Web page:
Which way of flipping over and/or turning this grid will give you the highest total? You'll need to imagine where the numbers will go in this tricky task!
How many different ways can you find of fitting five hexagons together? How will you know you have found all the ways?
A challenging activity focusing on finding all possible ways of stacking rods.
How will you decide which way of flipping over and/or turning the grid will give you the highest total?
Can you make the most extraordinary, the most amazing, the most unusual patterns/designs from these triangles which are made in a special way?
This practical problem challenges you to create shapes and patterns with two different types of triangle. You could even try overlapping them.
A group of children are discussing the height of a tall tree. How would you go about finding out its height?
What do these two triangles have in common? How are they related?
We went to the cinema and decided to buy some bags of popcorn so we asked about the prices. Investigate how much popcorn each bag holds so find out which we might have bought.
What is the smallest cuboid that you can put in this box so that you cannot fit another that's the same into it?
Can you find out how the 6-triangle shape is transformed in these tessellations? Will the tessellations go on for ever? Why or why not?
Can you continue this pattern of triangles and begin to predict how many sticks are used for each new "layer"?
An activity making various patterns with 2 x 1 rectangular tiles.
Take 5 cubes of one colour and 2 of another colour. How many different ways can you join them if the 5 must touch the table and the 2 must not touch the table?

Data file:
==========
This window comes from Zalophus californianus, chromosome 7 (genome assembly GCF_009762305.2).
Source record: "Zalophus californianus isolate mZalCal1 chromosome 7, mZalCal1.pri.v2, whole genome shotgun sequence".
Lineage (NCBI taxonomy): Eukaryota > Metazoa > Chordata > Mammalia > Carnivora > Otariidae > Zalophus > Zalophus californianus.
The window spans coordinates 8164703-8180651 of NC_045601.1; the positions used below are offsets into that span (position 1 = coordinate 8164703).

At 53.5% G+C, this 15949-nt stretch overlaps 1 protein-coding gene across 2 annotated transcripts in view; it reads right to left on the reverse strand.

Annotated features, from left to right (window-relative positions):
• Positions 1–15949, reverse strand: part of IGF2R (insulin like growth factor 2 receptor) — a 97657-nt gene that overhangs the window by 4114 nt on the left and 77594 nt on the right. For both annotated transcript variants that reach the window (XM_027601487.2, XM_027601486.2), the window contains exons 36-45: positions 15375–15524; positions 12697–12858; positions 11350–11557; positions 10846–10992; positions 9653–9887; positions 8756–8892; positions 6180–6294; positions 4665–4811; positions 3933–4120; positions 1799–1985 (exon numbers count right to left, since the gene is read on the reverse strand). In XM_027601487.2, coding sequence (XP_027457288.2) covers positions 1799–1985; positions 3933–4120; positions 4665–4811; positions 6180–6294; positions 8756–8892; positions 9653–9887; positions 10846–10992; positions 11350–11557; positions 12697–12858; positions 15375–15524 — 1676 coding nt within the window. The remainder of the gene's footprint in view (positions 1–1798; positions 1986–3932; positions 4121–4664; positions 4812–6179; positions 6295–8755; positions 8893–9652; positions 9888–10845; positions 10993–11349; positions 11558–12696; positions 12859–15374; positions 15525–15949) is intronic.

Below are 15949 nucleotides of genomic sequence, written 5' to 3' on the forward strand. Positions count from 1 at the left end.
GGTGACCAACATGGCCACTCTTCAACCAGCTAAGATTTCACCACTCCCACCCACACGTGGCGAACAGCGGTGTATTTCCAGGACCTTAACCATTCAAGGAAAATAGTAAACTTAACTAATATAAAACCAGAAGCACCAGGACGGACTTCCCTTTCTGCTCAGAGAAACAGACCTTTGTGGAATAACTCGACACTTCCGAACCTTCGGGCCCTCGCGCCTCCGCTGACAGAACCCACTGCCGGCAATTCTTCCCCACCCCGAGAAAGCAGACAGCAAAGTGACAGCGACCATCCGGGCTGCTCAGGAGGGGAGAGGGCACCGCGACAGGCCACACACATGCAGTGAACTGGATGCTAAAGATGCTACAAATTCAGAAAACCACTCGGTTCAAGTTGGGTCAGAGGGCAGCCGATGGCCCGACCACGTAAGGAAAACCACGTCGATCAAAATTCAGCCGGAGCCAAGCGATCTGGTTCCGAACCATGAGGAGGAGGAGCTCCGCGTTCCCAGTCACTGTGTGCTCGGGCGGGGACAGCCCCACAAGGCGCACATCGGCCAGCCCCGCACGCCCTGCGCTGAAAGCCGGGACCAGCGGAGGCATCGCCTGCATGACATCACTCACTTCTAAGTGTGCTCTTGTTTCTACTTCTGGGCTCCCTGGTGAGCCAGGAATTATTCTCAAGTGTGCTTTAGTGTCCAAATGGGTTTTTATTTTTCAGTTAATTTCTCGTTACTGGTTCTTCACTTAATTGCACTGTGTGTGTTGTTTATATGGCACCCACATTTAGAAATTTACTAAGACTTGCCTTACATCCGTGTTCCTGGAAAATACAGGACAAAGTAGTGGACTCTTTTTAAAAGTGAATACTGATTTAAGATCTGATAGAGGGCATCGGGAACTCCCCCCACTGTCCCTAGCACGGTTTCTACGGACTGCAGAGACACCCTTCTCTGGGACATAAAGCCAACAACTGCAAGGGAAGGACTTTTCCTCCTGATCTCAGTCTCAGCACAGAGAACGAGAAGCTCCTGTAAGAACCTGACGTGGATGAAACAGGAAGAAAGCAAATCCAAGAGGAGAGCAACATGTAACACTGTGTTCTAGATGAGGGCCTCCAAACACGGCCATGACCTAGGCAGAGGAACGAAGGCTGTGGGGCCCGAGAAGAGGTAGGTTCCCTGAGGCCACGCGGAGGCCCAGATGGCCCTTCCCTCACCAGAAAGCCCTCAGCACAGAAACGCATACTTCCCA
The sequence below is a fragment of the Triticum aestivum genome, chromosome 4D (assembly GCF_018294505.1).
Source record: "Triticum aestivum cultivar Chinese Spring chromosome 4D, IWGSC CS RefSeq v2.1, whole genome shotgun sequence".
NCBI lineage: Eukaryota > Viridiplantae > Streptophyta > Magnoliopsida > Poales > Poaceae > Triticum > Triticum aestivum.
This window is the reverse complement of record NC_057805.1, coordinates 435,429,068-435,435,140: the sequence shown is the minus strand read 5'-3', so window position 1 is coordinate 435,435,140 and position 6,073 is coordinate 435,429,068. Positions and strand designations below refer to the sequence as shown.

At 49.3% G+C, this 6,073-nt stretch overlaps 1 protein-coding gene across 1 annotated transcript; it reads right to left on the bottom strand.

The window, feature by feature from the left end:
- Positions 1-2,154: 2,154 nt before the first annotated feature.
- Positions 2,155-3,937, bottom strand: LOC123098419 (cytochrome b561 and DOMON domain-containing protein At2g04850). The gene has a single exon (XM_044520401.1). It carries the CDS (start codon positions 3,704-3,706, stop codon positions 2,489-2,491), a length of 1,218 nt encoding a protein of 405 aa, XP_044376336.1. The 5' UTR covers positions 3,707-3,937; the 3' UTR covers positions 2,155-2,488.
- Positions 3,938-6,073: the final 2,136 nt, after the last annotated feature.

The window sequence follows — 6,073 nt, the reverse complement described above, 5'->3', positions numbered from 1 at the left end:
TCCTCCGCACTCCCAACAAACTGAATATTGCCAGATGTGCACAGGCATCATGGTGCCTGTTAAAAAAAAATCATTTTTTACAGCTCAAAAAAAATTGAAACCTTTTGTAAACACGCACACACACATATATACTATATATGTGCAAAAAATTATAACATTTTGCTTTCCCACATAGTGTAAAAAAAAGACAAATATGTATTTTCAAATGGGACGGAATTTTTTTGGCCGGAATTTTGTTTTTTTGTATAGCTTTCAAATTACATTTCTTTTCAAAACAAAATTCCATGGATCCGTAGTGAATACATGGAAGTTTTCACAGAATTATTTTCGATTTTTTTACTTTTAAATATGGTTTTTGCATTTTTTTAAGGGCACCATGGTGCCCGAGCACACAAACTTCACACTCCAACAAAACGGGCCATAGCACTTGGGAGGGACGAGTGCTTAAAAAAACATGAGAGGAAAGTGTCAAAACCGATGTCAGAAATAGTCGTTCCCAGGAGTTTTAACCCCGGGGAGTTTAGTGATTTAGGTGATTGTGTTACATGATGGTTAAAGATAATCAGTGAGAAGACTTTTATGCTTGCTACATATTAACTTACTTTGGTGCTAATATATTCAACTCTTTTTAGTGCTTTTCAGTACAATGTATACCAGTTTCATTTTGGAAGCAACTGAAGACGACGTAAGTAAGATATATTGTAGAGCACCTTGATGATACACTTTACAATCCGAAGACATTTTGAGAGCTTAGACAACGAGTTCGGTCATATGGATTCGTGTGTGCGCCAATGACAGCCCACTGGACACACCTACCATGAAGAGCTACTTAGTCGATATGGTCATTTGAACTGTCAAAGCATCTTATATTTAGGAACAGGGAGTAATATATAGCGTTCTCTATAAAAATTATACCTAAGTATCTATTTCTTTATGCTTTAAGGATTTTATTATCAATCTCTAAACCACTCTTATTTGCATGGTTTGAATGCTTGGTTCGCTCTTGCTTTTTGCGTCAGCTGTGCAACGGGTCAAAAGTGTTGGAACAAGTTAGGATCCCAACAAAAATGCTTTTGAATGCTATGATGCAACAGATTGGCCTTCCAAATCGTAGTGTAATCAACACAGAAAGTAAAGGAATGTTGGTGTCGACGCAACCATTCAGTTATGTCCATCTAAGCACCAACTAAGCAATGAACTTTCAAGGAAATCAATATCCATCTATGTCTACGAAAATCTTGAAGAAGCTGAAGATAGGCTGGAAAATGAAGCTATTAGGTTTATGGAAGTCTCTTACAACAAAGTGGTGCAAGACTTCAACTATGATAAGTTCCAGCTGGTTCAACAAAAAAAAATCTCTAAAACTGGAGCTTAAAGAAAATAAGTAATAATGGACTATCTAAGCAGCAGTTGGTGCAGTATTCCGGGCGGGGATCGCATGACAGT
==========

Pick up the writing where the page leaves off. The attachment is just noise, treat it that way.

Arrange your fences to make the largest rectangular space you can. Try with four fences, then five, then six etc.
In a Magic Square all the rows, columns and diagonals add to the 'Magic Constant'. How would you change the magic constant of this square?
What happens to the area of a square if you double the length of the sides? Try the same thing with rectangles, diamonds and other shapes. How do the four smaller ones fit into the larger one?
We need to wrap up this cube-shaped present, remembering that we can have no overlaps. What shapes can you find to use?
Which times on a digital clock have a line of symmetry? Which look the same upside-down? You might like to try this investigation and find out!
How can you arrange these 10 matches in four piles so that when you move one match from three of the piles into the fourth, you end up with the same arrangement?
If we had 16 light bars which digital numbers could we make? How will you know you've found them all?
Using different numbers of sticks, how many different triangles are you able to make? Can you make any rules about the numbers of sticks that make the most triangles?
What is the largest cuboid you can wrap in an A3 sheet of paper?
Can you find ways of joining cubes together so that 28 faces are visible?
This article for teachers suggests ideas for activities built around 10 and 2010.